Author: William Greider
Publisher: Simon and Schuster
Category: Political Science
View: 9858Who Will Tell the People is a passionate, eye-opening challenge to American democracy. Here is a tough-minded exploration of why we're in trouble, starting with the basic issues of who gets heard, who gets ignored, and why. Greider shows us the realities of power in Washington today, uncovering the hidden relationships that link politicians with corporations and the rich, and that subvert the needs of ordinary citizens. How do we put meaning back into public life? Greider shares the stories of some citizens who have managed to crack Washington's "Grand Bazaar" of influence peddling as he reveals the structures designed to thwart them. Without naiveté or cynicism, Greider shows us how the system can still be made to work for the people, and delineates the lines of battle in the struggle to save democracy. By showing us the reality of how the political decisions that shape our lives are made, William Greider explains how we can begin to take control once more.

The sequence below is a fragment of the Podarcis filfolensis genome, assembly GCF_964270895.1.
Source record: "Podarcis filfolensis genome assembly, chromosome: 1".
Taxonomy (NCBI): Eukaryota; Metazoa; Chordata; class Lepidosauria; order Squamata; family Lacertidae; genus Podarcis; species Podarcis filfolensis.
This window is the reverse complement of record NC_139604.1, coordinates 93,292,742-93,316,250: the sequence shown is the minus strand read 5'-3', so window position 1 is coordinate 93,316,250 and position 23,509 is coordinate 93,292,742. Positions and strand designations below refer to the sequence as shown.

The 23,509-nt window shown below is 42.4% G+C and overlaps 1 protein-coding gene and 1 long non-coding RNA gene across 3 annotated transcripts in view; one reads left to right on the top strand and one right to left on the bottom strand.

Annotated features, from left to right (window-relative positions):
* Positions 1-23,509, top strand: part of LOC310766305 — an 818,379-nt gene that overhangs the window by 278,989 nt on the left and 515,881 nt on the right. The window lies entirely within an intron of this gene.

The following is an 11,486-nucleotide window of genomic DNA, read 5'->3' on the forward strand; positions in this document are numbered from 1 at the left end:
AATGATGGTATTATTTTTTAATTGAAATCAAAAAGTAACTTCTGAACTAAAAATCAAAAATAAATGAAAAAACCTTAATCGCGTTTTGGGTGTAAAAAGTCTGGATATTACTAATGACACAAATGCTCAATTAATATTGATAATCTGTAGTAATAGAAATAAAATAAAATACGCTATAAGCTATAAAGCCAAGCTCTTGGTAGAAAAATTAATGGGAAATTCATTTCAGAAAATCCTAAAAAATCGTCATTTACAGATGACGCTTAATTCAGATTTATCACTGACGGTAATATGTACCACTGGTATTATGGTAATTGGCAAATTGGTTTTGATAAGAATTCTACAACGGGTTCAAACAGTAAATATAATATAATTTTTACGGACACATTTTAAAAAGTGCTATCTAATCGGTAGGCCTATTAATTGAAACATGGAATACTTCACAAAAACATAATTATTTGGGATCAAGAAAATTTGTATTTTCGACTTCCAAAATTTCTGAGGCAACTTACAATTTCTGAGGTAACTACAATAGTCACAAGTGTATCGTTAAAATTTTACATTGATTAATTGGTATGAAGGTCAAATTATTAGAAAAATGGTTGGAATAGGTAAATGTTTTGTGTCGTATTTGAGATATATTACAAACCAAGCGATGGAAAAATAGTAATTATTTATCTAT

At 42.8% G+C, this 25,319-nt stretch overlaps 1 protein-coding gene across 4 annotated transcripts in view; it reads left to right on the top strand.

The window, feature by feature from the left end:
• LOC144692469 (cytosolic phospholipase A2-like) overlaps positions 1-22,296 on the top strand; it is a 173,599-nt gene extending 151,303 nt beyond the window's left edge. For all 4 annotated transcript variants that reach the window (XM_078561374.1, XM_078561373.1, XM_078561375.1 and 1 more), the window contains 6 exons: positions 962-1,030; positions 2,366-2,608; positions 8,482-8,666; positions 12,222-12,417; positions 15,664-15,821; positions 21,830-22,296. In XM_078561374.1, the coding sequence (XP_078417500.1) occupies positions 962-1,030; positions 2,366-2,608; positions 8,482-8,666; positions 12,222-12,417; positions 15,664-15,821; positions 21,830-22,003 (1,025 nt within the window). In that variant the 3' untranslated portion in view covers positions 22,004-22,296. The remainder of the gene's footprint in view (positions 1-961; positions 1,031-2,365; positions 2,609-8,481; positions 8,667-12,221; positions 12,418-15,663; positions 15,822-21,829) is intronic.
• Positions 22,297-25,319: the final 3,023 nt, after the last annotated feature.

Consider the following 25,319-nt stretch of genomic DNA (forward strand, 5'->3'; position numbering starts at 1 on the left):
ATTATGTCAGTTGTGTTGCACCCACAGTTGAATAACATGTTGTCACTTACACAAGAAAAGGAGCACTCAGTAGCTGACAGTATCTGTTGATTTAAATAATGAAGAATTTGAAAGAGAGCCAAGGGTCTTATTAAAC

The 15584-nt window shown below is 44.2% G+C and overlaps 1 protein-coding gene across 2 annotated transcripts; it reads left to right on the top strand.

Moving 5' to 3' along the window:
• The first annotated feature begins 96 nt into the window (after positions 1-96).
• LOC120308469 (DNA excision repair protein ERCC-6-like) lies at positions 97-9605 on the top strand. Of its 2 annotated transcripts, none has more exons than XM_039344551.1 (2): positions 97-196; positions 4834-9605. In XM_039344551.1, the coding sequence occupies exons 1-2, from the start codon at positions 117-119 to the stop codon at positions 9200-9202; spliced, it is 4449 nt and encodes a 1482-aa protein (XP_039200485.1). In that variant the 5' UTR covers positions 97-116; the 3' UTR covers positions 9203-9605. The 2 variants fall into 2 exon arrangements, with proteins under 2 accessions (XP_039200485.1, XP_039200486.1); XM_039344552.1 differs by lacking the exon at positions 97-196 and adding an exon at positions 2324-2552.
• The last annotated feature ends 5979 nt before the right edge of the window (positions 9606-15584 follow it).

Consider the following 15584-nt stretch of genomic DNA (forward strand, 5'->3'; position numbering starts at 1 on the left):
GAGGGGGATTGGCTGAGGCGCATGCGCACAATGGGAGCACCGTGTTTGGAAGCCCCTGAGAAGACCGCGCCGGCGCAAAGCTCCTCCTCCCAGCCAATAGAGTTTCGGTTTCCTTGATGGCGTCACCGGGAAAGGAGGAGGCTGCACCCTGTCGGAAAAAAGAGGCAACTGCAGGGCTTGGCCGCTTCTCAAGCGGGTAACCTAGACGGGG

Jefferson to Lincoln
Author: Sean Wilentz
Publisher: W. W. Norton & Company
View: 3102A political history of how the fledgling American republic developed into a democratic state at the onset of the Civil War offers insight into how historical beliefs about democracy compromised democratic progress, providing coverage of the rivalry between Jeffersonians and Federalists, and identifying the roles of key contributors, including Andrew Jackson, Anti-Masons, and fugitive slaves. Reprint.
Author: Naomi R. Lamoreaux,William J. Novak
Publisher: Harvard University Press
View: 3521Recent Supreme Court decisions in Citizens United and other high-profile cases have sparked disagreement about the role of corporations in American democracy. Bringing together scholars of history, law, and political science, Corporations and American Democracy provides essential grounding for today’s policy debates.
Landscapes and Urban Design
Author: Scott M. Roulier
Category: Political Science